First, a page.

JAN 10, 2011
The authors of this study tested the drainage function of monocanalicular lacerations repaired with a Mini-Monoka stent by occluding the fellow punctum using a silicone punctal plug. The results of this small prospective study of eight patients found that a repaired monocanalicular injury provided a functioning system in 88 percent of cases.
All patients in the study underwent repair of a monocanalicular laceration with placement of a Mini-Monoka stent, which was removed a mean of eight months after surgery. Five of the injuries involved the lower canaliculus and two the upper. Injuries to one patient involved both the upper and lower canaliculus but only the lower was repaired. Fifty percent of the injuries were as a result of assault; all of these patients were male. One of the remaining injuries was due to a rugby injury and the other three due to accidents.
In all subjects, the largest-sized silicone plug that would sit comfortably was placed in the unaffected punctum on the side that had sustained the injury and another in the same fellow punctum. The punctal plug was left in place for between seven and 17 days. In order to confirm anatomical patency of the canaliculus, the patient's nasolacrimal system was syringed either immediately after removal of the Mini-Monoka stent or immediately after removal of the silicone plugs.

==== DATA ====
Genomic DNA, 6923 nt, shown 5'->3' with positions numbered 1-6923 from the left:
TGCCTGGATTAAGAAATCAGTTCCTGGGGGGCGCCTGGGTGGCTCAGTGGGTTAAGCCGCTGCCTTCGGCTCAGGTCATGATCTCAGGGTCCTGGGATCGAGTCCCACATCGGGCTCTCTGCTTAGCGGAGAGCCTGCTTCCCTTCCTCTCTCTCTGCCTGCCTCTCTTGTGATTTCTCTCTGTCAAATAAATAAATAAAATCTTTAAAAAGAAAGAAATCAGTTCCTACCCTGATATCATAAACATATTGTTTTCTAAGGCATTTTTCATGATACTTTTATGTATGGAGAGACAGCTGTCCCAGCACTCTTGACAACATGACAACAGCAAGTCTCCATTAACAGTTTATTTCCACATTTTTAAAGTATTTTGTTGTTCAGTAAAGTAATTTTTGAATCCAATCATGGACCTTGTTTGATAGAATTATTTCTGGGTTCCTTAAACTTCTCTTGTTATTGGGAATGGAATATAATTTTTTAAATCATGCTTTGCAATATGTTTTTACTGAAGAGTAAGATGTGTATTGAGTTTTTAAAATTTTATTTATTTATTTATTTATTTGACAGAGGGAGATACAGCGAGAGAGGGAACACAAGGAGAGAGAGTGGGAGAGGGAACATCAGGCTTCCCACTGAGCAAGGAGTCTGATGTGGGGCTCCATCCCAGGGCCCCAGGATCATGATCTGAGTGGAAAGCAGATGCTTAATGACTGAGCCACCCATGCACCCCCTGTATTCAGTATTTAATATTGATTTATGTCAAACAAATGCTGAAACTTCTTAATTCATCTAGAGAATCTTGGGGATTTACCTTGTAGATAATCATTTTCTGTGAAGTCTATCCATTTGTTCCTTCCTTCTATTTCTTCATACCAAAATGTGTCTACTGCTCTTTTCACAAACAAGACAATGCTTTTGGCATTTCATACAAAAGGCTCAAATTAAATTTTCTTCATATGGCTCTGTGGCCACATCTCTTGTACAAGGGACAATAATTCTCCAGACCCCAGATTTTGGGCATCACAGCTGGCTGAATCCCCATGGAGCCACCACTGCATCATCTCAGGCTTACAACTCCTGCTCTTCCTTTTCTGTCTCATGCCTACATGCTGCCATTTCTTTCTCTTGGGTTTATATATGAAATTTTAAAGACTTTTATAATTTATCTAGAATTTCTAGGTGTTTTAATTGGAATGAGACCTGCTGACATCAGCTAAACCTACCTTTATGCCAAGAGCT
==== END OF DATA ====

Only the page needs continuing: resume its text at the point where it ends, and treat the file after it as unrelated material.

Seven patients had no epiphora from the repaired eye while the plug was in place. One patient, who had a partial nasolacrimal duct obstruction and no canalicular stenosis, complained of significant epiphora from the repaired eye during the time the plugs were placed. The authors found that 88 percent of the patients had an anatomically patent canaliculus and 100 percent were tearing-free when no plug was placed.
They say the results show that repair of a monocanalicular laceration is achievable and the use of a Mini-Monoka stent does not compromise the other canaliculus. They say that while previous studies have shown that many patients are symptom-free with just one functioning canaliculus, a fully functioning canalicular system may help prevent tearing under stress conditions and will provide a viable system if the other canaliculus is irreparably damaged in the future. The authors conclude that canalicular repair is safe and effective and should be attempted for the treatment of either upper or lower system injuries.